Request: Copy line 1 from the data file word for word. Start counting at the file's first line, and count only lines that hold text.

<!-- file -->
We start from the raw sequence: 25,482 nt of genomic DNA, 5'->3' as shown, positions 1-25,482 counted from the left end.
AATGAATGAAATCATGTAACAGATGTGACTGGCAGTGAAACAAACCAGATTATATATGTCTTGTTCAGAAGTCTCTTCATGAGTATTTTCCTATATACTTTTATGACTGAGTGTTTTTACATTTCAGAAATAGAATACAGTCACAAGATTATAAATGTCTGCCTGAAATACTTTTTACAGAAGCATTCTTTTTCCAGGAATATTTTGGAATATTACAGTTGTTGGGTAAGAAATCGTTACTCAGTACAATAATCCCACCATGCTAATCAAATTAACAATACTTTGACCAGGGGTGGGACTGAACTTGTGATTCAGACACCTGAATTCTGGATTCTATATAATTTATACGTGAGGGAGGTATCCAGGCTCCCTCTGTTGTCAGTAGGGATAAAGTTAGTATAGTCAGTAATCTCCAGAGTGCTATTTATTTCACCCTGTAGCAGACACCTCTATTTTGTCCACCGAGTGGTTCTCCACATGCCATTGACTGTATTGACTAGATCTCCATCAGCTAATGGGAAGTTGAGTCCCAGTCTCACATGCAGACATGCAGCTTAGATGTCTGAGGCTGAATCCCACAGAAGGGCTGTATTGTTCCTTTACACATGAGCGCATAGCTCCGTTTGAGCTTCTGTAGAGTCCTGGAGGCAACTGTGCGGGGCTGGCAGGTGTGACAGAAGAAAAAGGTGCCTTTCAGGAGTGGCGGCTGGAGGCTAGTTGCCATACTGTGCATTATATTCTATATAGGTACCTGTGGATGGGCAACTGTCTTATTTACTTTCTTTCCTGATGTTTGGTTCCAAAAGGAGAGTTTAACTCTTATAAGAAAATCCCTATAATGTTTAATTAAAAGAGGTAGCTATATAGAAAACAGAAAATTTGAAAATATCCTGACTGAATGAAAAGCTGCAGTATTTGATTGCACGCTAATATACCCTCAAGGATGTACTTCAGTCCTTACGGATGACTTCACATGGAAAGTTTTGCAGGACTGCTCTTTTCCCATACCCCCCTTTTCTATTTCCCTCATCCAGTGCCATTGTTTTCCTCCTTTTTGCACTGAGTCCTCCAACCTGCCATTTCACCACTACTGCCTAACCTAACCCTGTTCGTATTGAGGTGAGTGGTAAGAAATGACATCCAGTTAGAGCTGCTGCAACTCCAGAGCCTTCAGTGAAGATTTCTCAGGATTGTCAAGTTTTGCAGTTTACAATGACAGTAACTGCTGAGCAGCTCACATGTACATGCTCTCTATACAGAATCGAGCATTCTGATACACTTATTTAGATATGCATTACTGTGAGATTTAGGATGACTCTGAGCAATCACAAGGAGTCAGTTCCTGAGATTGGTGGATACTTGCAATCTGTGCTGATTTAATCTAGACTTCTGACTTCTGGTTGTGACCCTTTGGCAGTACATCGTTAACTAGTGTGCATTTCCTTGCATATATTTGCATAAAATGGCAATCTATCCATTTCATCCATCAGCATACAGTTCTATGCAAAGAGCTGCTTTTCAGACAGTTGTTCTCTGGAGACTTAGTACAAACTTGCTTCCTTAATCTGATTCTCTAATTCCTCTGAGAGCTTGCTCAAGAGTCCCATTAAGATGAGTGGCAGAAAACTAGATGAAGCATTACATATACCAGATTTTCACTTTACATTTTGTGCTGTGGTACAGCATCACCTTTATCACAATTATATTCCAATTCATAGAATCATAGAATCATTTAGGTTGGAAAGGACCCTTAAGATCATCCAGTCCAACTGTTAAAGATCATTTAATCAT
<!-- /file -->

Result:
We start from the raw sequence: 25,482 nt of genomic DNA, 5'->3' as shown, positions 1-25,482 counted from the left end.